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Tyler Miller

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Tyler Miller last won the day on September 17

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About Tyler Miller

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  1. Okay, let's put this all to rest. Firstly, I think the word you are looking for, John and Neil, is information. Equivocating information and data is false. All data is information, but not all information is data. A glaze recipe and UMF provide, and come from, the same data, but not the same information. A good parallel example would perhaps be Roman vs modern Arabic numerals. The Arabic decimal system makes apparent mathematical associations not otherwise accessible in Roman numerals. The number is the same, how you work with it is not. Modern arabic numerals provide additional arithmetic information which otherwise has to mentally supplied. The same is true with Leibniz vs Newtonian calculus notation. A % by weight of oxides analysis gives the same data as a UMF, but the UMF provides additional information--the molarity. This makes things like lithia easier to account for since Lithium is literally the lightest metal. Now, to get back to Pieter, John, and Dick's point. Running scads of UMF calculations through a simulator is to my mind useless. The information gained is merely didactic (i.e. an expression of second hand knowledge), and such "hands-on" training is not so much hands on, but learning by rote. Test tiles are superior for this kind of learning--for me. If you feel this isn't the case, that's fine, de gustibus and all that. But it's not gaining first hand knowledge, and certainly isn't a means to test hypotheses. It aids in interpretation, but itself is not a test. As such, I don't feel it's useful or necessary to run loads of tests through, just a few empirically significant ones. This gets to my point that there's nothing you can do with a glaze sim that you can't by hand. By hand, it's a question of being good with the necessary math skills--some aren't for everybody and that's fine. Factoring, trig, and calculus aren't for everyone either. No stigma there. As for my preference for by hand. It comes down to this: glaze sims are buggy, ugly, inelegantly coded, and non-intuitive to use. That's my feeling. I also don't like that it's difficult and problematic to input my own ingredients into some. And my own feeling is, if I'm not doing original glaze research, there's no point in glaze calcs at all. I should just get a book of recipes and call it a day. I also have a tendency to want to own my own mistakes and not be beholden to those of others. And even the best glaze calculators out there are riddled with them. Some not so insignificantly. So, to summarize, not all information is data, but all data is information--though not necessarily useful as such. Spectroscopic data on mineral composition expressed in something absurd like Ångstroms is of no help to me, although latent within that raw data is useful information. Glaze calcs by hand are in no way inferior to those by machine. And I'll bet a whole pile of dead potters would agree with me on that. There aren't many conclusions to be made from running scads of glaze calcs. Original research can be harder with some programs. And the errors aren't your own. Glaze calcs are also not necessary at all to make good glazes--a recipe book and test tiles work for the vast majority. I think everyone here is an artist first, ceramic engineer fifth or sixth (if at all). You may have your preferences and I respect them, but I think the truths behind mine are valid. You're also not going to trip up a classical philosophy guy on the nature of data. peace.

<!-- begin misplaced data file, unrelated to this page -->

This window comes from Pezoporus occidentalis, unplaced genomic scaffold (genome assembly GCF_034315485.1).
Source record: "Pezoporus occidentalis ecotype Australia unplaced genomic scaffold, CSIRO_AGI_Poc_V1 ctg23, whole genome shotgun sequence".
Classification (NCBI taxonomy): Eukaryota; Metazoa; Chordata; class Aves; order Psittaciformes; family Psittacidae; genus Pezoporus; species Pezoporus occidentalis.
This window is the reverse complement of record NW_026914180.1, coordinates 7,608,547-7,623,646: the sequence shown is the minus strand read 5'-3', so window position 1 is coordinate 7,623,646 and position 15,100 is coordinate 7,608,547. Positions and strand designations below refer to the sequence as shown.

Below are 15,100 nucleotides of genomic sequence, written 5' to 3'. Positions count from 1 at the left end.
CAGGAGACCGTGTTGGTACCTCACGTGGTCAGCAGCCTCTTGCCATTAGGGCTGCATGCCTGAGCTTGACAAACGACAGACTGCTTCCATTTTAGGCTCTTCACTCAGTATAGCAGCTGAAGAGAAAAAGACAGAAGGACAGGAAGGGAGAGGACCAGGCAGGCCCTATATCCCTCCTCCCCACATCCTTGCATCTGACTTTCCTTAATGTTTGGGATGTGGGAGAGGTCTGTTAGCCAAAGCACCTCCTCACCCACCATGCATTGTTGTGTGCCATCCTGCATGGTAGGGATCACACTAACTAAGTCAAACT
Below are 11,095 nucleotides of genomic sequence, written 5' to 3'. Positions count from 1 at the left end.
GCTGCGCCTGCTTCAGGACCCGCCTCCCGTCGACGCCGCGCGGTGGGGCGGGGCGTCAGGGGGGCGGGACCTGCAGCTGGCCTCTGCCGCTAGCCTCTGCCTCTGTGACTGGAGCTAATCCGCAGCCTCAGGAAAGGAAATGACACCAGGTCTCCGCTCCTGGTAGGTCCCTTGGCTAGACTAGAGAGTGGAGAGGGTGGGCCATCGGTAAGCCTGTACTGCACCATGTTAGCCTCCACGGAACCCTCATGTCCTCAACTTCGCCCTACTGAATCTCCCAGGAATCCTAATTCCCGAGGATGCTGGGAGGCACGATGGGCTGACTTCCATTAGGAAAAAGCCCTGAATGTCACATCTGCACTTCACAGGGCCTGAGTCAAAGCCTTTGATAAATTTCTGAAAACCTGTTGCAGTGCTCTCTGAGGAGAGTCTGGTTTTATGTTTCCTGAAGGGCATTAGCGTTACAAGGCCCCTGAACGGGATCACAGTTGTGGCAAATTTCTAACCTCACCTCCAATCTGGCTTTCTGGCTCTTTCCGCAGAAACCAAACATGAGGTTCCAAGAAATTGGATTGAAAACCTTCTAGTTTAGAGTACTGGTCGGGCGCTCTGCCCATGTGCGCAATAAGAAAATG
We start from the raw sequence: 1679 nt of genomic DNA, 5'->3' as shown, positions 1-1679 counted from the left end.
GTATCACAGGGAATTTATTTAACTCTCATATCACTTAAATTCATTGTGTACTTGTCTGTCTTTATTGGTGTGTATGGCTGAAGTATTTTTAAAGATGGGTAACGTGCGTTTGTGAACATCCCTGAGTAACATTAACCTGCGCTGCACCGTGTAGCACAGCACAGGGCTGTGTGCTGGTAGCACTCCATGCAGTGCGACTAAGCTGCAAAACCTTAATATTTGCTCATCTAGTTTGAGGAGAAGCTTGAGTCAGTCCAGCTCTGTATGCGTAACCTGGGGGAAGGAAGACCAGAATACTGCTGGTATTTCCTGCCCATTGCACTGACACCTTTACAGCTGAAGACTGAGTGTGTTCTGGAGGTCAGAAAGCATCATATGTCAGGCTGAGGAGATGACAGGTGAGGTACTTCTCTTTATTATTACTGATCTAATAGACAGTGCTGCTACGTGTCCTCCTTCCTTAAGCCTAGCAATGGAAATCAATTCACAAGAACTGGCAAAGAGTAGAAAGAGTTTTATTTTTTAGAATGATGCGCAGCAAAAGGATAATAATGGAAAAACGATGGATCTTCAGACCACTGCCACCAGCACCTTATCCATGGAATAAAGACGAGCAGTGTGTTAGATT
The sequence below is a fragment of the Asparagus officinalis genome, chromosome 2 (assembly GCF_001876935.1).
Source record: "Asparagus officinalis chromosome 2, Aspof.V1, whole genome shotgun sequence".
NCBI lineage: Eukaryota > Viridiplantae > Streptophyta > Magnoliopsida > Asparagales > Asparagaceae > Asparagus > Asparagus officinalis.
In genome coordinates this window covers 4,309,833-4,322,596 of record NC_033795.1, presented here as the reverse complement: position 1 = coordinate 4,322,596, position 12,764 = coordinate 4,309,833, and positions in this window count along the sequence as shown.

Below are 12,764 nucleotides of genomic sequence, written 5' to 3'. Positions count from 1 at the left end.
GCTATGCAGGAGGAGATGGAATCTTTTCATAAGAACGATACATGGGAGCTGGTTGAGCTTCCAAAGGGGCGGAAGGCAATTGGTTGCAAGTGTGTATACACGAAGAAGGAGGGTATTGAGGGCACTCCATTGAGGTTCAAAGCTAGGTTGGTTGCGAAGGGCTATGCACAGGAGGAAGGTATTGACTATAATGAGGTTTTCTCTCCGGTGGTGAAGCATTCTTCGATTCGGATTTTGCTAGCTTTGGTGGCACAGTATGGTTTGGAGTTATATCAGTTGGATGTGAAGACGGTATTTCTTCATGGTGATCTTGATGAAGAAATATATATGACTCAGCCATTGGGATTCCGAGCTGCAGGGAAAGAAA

2. Neil, my understanding is that data isn't derived from analysis, but is the thing analyzed. The raw recipe is the data, the UMF a form of notation to facilitate analysis. (x + y)^2 and x^2 +2xy+ y^2 are the same thing, but one facilitates a easier math. The same is true in chem. 2 g of a substance plus 8 g of a substance = 7.5 g of a new substance and 2.5 of a new substance can be expressed more generally as: x mol substance + y mol substance = w mol new sub + z mol new sub Datum/data means "a given thing/things." The raw material by which is worked on. I believe your above definition supports that, though perhaps ambiguously. Especially iay the final definition--data is the basis of calculation.